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National Science Foundation (USA) 2011

Quantifying Nitrogen Uptake in Bioretention Designed for Semiarid Climates

Nitrogen Uptake Bioretention

NATIONAL SCIENCE FOUNDATION

Titre : Quantifying Nitrogen Uptake in Bioretention Designed for Semiarid Climates

Organismes NSF : Div Of Chem, Bioeng, Env, & Transp Sys (CBET)

Durée : October 1, 2011 - July 31, 2016

Description
Bioretention is a low impact development management strategy that employs engineered plant communities to reduce the impact of urbanization on stormwater runoff volumes and pollution. The proposed research expands the evaluation of bioretention and is guided by the theory that urban ecosystems can be engineered following basic ecological principles to sustainably perform a necessary service to society. The overarching goal of this research is to improve the understanding of how engineered ecosystems function in urban settings in order to optimize bioretention design by maximizing the service of watershed protection and minimizing the resources necessary to sustain the engineered ecosystem. This overarching research goal will be achieved by conducting two sets of experiments : (1) a two-year study to quantify nitrogen (N) treatment in bioretention over time and (2) an isotopic labeling experiment to describe plant contributions to the treatment processes for organic and inorganic N. Three plant community types will be tested using nine bioretention cells : a semi-arid upland shrub community, a wetland community, and a control with no plants. These experiments will test the following hypotheses : (1) the addition of vegetation cover will result in a greater overall retention of N, even under conditions where multiple stormwater events increase the residual level of N within each bioretention cell, (2) in cells without vegetation, the concentration of inorganic N in the effluent will be greater than the concentration of inorganic N in the influent, (3) in bioretention cells with vegetation, the concentration of inorganic N in the effluent will be less that the concentration of inorganic N in the influent.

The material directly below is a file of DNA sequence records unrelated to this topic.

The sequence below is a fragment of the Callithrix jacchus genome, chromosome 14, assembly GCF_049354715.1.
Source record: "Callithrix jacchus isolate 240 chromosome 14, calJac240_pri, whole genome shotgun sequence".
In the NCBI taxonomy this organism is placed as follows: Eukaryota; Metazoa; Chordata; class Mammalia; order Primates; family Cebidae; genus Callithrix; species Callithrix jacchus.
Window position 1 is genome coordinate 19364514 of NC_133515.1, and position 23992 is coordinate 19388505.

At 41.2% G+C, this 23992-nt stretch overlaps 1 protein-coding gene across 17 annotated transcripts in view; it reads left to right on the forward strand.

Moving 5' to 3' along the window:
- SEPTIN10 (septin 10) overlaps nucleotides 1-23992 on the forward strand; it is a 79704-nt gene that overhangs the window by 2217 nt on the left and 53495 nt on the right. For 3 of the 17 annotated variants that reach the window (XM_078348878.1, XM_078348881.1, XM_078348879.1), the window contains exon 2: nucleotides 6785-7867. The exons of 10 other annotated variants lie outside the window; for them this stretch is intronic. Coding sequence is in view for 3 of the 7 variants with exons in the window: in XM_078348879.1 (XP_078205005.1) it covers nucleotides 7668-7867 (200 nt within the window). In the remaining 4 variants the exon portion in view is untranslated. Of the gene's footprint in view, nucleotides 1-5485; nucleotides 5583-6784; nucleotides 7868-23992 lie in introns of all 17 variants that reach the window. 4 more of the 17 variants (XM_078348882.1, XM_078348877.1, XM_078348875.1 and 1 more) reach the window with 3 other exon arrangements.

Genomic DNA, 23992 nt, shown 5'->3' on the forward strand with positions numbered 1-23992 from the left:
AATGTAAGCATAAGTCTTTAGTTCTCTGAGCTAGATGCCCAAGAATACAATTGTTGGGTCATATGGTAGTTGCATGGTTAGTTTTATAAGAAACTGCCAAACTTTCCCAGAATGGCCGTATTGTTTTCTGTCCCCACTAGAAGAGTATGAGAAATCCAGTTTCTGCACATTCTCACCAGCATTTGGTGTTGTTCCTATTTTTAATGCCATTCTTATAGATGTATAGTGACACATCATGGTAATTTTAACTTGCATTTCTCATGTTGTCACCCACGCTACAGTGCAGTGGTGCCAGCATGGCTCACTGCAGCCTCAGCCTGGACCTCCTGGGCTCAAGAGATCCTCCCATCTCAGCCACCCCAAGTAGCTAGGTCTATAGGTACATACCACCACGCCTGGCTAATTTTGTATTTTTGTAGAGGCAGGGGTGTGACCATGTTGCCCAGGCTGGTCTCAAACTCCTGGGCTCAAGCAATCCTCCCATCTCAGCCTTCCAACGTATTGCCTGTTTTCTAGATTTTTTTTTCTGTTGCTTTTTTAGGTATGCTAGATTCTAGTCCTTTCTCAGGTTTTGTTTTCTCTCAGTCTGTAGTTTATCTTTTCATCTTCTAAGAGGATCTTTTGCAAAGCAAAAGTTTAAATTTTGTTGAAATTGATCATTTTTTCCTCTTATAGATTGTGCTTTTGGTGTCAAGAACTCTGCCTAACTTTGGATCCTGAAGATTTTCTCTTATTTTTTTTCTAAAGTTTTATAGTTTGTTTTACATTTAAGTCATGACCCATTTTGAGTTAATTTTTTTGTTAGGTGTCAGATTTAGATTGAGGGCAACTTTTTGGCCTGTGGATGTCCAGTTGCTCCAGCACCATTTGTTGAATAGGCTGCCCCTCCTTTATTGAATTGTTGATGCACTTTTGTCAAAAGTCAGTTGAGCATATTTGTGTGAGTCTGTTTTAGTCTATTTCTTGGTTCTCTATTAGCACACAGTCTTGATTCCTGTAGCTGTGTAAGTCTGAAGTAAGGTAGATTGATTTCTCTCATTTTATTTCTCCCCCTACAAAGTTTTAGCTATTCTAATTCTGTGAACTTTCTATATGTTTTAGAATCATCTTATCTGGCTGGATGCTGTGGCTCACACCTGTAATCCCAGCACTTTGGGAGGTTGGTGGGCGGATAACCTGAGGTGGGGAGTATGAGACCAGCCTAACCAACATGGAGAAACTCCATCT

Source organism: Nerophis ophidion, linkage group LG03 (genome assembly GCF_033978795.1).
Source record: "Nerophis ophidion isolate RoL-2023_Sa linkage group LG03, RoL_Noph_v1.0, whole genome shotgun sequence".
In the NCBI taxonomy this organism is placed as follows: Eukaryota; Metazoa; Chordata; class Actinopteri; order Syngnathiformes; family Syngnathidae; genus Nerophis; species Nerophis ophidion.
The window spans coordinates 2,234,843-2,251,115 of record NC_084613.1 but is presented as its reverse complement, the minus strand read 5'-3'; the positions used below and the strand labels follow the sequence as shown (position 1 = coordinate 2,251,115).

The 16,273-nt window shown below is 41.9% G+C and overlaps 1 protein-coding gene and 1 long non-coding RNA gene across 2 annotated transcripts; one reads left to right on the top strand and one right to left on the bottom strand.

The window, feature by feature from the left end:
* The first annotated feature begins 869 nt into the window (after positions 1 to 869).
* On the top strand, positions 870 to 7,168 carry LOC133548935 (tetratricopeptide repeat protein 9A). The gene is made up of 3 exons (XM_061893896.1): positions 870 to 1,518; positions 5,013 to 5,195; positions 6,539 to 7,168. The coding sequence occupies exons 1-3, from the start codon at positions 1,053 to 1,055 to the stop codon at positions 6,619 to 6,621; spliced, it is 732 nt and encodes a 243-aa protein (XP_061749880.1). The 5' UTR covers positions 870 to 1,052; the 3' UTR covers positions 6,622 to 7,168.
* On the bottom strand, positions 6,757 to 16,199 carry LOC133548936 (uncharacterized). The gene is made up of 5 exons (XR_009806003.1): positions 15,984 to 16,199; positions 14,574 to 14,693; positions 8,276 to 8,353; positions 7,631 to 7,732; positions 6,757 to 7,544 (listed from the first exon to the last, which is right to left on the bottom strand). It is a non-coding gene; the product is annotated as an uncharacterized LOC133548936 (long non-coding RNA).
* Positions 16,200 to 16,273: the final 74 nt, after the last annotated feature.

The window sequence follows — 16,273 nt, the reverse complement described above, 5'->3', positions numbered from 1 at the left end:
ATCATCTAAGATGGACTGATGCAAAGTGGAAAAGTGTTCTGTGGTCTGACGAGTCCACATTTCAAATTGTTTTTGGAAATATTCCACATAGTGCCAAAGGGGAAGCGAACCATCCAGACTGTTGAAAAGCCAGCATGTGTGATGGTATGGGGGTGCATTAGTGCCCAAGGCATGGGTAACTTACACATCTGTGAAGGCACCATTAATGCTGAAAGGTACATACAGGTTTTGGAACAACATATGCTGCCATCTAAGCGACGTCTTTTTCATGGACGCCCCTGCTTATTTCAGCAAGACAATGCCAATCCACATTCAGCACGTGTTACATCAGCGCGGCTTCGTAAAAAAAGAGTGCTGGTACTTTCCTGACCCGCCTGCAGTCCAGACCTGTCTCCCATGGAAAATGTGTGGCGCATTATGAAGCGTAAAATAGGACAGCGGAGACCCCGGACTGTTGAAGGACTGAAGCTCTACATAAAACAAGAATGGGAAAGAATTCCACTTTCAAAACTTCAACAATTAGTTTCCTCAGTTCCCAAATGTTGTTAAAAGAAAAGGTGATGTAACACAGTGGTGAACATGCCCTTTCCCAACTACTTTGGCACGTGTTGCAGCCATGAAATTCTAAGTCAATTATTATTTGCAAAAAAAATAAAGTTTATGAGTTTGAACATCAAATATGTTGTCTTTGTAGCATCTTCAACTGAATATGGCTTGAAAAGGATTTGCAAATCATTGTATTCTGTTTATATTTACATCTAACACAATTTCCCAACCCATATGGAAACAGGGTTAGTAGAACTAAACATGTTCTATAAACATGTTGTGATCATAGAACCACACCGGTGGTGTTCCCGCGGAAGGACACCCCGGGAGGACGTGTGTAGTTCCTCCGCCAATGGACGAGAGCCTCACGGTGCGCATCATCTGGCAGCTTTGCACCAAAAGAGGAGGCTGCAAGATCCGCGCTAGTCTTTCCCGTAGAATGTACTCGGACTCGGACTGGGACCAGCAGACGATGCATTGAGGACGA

Partenaires : Christine Pomeroy Christine.Pomeroy utah.edu (Principal Investigator)

Financement : $338,601.00

Présentation (National Science Foundation)

Page publiée le 19 février 2017, mise à jour le 12 novembre 2017